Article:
February 21, 2001
SCOTT ROSENBERG/ANTHONY BRAXTON
Barely Auditable bar 222
Appreciation of a first class session like this results when the listener can relate what appears to be a "difficult" saxophone duo to a cappella singing voices. What Anthony Braxton and Scott Rosenberg are doing with their massed woodwinds on the CD, after all, is approximating the different tones, textures and harmonies available to blended human voices.
Or take some time to mentally strip away the backing on popular songs like "Soul Man" from a duo like Sam & Dave. Note how the two voices compliment one another when harmonizing, take turns accompanying the other when someone sings lead, or produce counter melodies when each individual take off on vocal flights. That's what's going on here, but with saxophones and clarinets.
Chicago-based Rosenberg is particularly brave in his choice of partner on this disc. Composer/theorist/performer Braxton is an old hand at such combinations, and his cohorts in the past have been the loftiest sax experimenters: Steve Lacy, Evan Parker, Joseph Jarman and Roscoe Mitchell.
Notwithstanding that, Rosenberg, who is also a composer and who has gigged on both coasts with the likes of Mario Eneidi and Glenn Spearman acquits himself more than admirably. Moreover, it may be another compliment to say that with the rapid switching among their horns that the two do on many tracks, it's sometimes difficult to realize which tone comes from which woodwind player.
The young Chicagoan also deserves kudos for dragging Braxton away from his highly-stylized Ghost Trance Music, back to exercising his lips on the sort of reed-rattling improvisation that he has excelled at since he burst on the jazz scene with the solo FOR ALTO in 1969. This program is made up of two Braxton compositions, three of Rosenberg's and three free improvisations, that honesty don't sound that much different from the written material.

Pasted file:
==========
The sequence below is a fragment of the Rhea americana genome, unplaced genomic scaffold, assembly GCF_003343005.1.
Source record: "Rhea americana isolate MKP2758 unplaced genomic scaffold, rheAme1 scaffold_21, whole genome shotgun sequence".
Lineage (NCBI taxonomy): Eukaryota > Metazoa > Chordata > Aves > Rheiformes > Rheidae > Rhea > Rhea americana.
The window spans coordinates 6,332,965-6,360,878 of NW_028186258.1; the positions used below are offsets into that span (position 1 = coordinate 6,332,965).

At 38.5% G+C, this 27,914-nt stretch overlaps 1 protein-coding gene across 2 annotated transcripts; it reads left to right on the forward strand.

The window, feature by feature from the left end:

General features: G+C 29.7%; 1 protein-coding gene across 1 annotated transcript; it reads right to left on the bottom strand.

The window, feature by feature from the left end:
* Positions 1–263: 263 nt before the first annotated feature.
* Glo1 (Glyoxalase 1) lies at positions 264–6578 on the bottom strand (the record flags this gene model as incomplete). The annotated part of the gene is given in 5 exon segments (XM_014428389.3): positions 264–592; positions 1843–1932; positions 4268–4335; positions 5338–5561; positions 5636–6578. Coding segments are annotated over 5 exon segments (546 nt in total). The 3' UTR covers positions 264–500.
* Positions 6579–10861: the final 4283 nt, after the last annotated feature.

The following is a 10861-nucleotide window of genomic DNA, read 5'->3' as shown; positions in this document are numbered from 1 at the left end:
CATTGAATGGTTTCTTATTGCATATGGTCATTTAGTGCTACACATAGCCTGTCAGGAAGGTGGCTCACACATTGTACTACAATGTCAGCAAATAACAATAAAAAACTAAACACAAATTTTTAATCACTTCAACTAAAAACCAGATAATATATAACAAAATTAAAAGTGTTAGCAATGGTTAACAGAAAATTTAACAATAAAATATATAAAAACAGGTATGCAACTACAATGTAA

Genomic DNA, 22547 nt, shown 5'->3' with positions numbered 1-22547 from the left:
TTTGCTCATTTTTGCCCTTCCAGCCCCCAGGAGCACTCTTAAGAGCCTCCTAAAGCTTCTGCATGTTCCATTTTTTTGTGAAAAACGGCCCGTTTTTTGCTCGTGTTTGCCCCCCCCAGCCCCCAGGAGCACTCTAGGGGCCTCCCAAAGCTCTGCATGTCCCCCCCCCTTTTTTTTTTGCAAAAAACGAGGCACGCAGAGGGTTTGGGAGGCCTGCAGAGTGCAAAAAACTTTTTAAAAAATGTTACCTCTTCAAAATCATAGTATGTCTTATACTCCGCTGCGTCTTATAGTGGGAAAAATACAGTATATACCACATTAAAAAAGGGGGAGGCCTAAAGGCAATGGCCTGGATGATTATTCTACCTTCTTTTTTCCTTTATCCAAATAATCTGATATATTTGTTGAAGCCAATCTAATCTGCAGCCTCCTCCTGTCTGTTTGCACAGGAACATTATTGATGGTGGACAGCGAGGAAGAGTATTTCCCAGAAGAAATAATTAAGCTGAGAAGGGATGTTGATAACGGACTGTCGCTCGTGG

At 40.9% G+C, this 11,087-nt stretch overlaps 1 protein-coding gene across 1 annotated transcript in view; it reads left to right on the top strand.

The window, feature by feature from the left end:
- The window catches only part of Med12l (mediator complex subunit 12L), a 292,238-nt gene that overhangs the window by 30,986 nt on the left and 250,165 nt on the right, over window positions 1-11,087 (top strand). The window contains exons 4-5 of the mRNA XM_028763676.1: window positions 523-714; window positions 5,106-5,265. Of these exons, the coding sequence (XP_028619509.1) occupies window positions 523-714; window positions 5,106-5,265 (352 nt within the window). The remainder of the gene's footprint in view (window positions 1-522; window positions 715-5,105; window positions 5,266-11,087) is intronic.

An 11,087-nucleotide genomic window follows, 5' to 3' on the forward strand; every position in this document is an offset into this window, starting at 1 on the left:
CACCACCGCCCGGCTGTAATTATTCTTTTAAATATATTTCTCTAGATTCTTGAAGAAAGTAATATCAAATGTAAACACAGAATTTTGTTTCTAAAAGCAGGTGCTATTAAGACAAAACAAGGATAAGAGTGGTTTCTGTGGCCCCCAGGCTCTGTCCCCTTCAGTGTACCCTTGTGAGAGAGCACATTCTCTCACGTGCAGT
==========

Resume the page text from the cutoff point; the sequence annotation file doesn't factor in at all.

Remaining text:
At 17 minutes plus, Rosenberg's "Eerhre" is the disc tour de force, sort of an extended fantasia for saxophones. With the younger man probably sticking to tenor and Braxton pulling out his C-melody, the two work in lockstep at the beginning, then switch to alto saxophones and clarinets as Rosenberg probes the heavens and Braxton unrolls a cushiony ostinato. Harmonizing in another section, they slowly separate into counter melodies, embellishments and finally double timing solos, filled with reed squeaks and lip trills. Eventually they return to mimicking each other's exchanges, before ending simultaneously.
Every horn gets brought into play on one of the eight tracks or another with both men stretching their lungs on the monster contrabass clarinet, which is used as much for its distinctive accompaniment sound as for its solo capacity.
No one should fear this extended essay on sex, cries and audiotape any more than if it was a recital by two chordal instruments. Together the two men have produced a constantly interesting CD. Not only should it draw folks to more works by Braxton, but it also should make most of us curious to see what Roseneberg can do on his own or in a more conventional group setting.
— Ken Waxman
Track Listing: 1. Stark 2. #168 3. Improvisation 4. Llnlr 5. Improvisation 6. #65 7. Improvisation 8. Eerhre
Personnel: Anthony Braxton (soprano, alto and C melody saxophones, flute, Bb, Eb contra alto and contrabass clarinets); Scott Rosenberg (sopranino, alto and tenor saxophones, contrabass clarinet)